This fall, the MPA, the trade organization that once was the Magazine Publishers of America, took an early jumpstart on the surefire newsstand trope by changing its focus and logo, dropping â€śmagazineâ€ť from its name, pushing it to its tagline, and essentially stating that the M, the P and the A no longer mean anything.
Short of using a symbol akin to that of The Artist Formerly Known as Prince, I donâ€™t think the MPA could have devised a better update. The insiders-only acronym, followed by the vaguely inclusive tagline, perfectly reflects the state of the industry the association represents.
Yes, it has gotten that head-spinning out there. W More...
News that management consultants were descending upon CondĂ© Nastâ€™s offices kicked up an entertaining mix of blog and comment paranoia and schadenfreude, mostly having to do with perksâ€”perceived or actualâ€”and with headcounts.Of course, circulators jumped on the opportunity to rekindle with one of their favorite bogeymen: The specter of outsourcing.Between audience development colleagues, debates on the topic typically revolve around whether it is wise for a publishing company to pursue that route. I donâ€™t have a particularly strong opinion on the questionâ€”mostly because I think the best answer is a great cop-out: It depends.What ought to be of greater interest, however, is getting ahead of ho More...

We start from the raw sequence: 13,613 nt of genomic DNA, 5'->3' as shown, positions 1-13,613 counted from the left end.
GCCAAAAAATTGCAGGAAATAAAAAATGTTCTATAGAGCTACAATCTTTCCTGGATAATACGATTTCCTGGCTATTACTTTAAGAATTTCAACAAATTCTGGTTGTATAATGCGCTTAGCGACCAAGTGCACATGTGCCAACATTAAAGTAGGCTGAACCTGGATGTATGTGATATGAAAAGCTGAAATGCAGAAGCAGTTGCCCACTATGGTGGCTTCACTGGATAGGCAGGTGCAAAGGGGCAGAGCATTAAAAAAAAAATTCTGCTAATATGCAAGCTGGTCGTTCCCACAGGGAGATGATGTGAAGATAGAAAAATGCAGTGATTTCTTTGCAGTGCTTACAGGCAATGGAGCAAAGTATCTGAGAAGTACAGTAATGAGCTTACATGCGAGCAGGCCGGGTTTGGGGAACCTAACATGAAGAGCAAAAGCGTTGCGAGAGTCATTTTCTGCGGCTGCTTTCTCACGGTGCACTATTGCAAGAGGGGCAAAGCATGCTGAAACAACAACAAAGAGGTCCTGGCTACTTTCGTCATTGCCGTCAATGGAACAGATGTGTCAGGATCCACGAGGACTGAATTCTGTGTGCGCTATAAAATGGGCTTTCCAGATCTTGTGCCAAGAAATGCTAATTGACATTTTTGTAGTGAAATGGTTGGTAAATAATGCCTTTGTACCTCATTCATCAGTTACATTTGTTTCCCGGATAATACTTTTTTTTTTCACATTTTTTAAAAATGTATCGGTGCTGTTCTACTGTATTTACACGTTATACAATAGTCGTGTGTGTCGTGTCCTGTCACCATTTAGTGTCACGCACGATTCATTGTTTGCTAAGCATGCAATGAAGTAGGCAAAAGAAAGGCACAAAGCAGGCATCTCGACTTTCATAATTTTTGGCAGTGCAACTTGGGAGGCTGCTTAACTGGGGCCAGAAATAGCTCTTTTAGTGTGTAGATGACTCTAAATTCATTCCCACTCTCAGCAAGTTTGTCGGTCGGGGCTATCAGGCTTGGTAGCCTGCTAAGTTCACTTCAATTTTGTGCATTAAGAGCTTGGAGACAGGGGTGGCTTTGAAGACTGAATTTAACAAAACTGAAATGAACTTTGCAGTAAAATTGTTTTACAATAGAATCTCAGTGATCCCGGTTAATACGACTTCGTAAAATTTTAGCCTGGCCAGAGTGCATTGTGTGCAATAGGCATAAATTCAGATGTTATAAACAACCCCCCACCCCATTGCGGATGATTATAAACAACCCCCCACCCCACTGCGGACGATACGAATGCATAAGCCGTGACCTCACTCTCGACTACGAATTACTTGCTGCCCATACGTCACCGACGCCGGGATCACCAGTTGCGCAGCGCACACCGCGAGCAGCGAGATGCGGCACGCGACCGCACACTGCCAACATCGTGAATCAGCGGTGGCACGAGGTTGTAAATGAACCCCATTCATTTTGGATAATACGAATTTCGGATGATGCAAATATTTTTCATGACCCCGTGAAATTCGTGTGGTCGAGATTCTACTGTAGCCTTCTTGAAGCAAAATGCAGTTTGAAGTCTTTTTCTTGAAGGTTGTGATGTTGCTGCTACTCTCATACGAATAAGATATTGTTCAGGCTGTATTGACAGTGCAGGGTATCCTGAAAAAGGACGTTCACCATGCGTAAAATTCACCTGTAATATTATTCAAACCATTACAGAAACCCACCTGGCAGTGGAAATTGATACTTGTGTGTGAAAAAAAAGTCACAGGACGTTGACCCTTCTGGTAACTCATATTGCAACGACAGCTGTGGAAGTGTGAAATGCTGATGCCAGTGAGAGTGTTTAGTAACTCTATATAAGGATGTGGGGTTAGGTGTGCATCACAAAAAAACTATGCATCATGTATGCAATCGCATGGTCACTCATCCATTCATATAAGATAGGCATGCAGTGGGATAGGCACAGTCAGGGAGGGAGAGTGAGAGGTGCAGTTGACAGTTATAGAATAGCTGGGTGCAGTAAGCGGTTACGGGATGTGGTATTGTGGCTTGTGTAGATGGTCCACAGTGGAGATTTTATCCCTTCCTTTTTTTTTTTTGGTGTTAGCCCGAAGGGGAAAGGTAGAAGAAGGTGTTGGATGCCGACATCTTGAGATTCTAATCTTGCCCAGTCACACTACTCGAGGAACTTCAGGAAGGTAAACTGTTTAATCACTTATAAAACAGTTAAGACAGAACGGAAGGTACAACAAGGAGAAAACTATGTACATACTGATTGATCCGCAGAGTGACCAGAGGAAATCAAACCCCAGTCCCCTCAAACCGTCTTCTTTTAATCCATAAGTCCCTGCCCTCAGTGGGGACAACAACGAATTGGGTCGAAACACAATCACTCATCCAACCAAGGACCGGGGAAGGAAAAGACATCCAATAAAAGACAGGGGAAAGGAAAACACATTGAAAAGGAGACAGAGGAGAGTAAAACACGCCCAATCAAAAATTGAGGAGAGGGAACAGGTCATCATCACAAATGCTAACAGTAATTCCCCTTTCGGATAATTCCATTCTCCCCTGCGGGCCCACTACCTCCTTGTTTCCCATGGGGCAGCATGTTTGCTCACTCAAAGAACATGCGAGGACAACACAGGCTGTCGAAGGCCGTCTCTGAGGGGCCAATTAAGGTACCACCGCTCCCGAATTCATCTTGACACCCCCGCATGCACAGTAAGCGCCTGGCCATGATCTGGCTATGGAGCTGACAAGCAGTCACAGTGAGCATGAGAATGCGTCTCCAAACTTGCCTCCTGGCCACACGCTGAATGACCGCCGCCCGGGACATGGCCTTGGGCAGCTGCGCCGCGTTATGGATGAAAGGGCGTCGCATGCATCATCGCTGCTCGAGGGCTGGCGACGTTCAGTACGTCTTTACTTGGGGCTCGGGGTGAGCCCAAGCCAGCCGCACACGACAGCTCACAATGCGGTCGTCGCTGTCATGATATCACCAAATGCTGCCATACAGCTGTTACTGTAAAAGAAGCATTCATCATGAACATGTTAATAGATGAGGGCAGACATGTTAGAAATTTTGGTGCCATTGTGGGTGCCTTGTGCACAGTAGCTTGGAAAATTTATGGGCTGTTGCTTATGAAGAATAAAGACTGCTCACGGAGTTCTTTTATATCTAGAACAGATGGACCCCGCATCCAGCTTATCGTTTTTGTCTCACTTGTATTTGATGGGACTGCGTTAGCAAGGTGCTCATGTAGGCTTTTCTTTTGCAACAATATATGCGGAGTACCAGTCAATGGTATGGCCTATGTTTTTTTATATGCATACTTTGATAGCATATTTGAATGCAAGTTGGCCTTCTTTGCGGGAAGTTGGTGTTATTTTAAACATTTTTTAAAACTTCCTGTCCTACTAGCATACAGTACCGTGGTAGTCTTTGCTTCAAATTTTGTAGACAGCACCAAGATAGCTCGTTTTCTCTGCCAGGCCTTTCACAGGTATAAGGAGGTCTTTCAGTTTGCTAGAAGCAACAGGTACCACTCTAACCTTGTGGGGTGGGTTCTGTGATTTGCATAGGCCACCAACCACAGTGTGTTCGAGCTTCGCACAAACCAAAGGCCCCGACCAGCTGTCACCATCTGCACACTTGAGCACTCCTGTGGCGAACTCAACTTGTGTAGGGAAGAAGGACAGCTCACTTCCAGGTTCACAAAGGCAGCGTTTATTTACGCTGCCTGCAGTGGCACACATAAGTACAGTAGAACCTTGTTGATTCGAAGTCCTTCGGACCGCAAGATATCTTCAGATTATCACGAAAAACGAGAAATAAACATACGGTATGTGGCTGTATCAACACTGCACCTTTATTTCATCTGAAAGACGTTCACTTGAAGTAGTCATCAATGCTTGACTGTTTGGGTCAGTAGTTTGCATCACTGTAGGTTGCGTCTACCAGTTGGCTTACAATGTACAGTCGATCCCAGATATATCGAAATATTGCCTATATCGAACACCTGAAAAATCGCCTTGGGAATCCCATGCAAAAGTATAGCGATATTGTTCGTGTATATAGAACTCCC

The moment I heard of the flare-up between newsstand distributors,
wholesalers and publishers, whereby one party demanded higher fees or
else, another stumped for status quo or else, and the other just made a
lot of noise, I was reminded of Reservoir Dogs, the gory Tarantino
crime caper famous for, among other scenes, its â€śMexican standoffâ€ť
Thatâ€™s the classic spaghetti western situation in which each
character has a gun pointed at another characterâ€™s head, forming a
literal deadlock and ensuring that, should anyone pull the trigger, all
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